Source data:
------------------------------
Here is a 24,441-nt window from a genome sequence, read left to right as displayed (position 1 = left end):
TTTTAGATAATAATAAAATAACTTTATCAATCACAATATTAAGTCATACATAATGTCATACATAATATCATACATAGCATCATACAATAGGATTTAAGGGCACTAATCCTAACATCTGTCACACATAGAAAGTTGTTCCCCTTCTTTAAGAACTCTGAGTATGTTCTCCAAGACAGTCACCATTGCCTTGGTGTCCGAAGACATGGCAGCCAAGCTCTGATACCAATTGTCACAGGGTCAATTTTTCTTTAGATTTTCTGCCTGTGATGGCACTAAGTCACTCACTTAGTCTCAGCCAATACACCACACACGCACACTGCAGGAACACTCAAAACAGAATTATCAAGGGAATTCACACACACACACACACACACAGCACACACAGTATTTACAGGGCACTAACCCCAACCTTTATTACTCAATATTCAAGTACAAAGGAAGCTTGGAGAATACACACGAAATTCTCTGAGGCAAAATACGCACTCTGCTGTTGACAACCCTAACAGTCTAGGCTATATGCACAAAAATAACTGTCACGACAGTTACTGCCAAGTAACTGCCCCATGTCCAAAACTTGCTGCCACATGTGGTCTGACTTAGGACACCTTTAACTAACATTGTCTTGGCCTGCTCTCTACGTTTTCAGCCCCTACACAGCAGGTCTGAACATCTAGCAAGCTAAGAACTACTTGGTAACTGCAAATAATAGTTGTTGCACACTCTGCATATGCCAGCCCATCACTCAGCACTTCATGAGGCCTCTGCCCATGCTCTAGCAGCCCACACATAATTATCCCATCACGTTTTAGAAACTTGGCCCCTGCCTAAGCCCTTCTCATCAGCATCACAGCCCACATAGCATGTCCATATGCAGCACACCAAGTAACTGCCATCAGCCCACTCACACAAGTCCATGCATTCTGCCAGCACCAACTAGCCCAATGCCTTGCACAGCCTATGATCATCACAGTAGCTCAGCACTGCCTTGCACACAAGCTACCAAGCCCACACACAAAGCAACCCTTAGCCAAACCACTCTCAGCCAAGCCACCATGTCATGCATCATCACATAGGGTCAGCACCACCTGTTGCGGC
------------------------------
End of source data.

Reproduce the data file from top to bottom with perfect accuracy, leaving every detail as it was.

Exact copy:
Here is a 24,441-nt window from a genome sequence, read left to right as displayed (position 1 = left end):
TTTTAGATAATAATAAAATAACTTTATCAATCACAATATTAAGTCATACATAATGTCATACATAATATCATACATAGCATCATACAATAGGATTTAAGGGCACTAATCCTAACATCTGTCACACATAGAAAGTTGTTCCCCTTCTTTAAGAACTCTGAGTATGTTCTCCAAGACAGTCACCATTGCCTTGGTGTCCGAAGACATGGCAGCCAAGCTCTGATACCAATTGTCACAGGGTCAATTTTTCTTTAGATTTTCTGCCTGTGATGGCACTAAGTCACTCACTTAGTCTCAGCCAATACACCACACACGCACACTGCAGGAACACTCAAAACAGAATTATCAAGGGAATTCACACACACACACACACACACAGCACACACAGTATTTACAGGGCACTAACCCCAACCTTTATTACTCAATATTCAAGTACAAAGGAAGCTTGGAGAATACACACGAAATTCTCTGAGGCAAAATACGCACTCTGCTGTTGACAACCCTAACAGTCTAGGCTATATGCACAAAAATAACTGTCACGACAGTTACTGCCAAGTAACTGCCCCATGTCCAAAACTTGCTGCCACATGTGGTCTGACTTAGGACACCTTTAACTAACATTGTCTTGGCCTGCTCTCTACGTTTTCAGCCCCTACACAGCAGGTCTGAACATCTAGCAAGCTAAGAACTACTTGGTAACTGCAAATAATAGTTGTTGCACACTCTGCATATGCCAGCCCATCACTCAGCACTTCATGAGGCCTCTGCCCATGCTCTAGCAGCCCACACATAATTATCCCATCACGTTTTAGAAACTTGGCCCCTGCCTAAGCCCTTCTCATCAGCATCACAGCCCACATAGCATGTCCATATGCAGCACACCAAGTAACTGCCATCAGCCCACTCACACAAGTCCATGCATTCTGCCAGCACCAACTAGCCCAATGCCTTGCACAGCCTATGATCATCACAGTAGCTCAGCACTGCCTTGCACACAAGCTACCAAGCCCACACACAAAGCAACCCTTAGCCAAACCACTCTCAGCCAAGCCACCATGTCATGCATCATCACATAGGGTCAGCACCACCTGTTGCGGC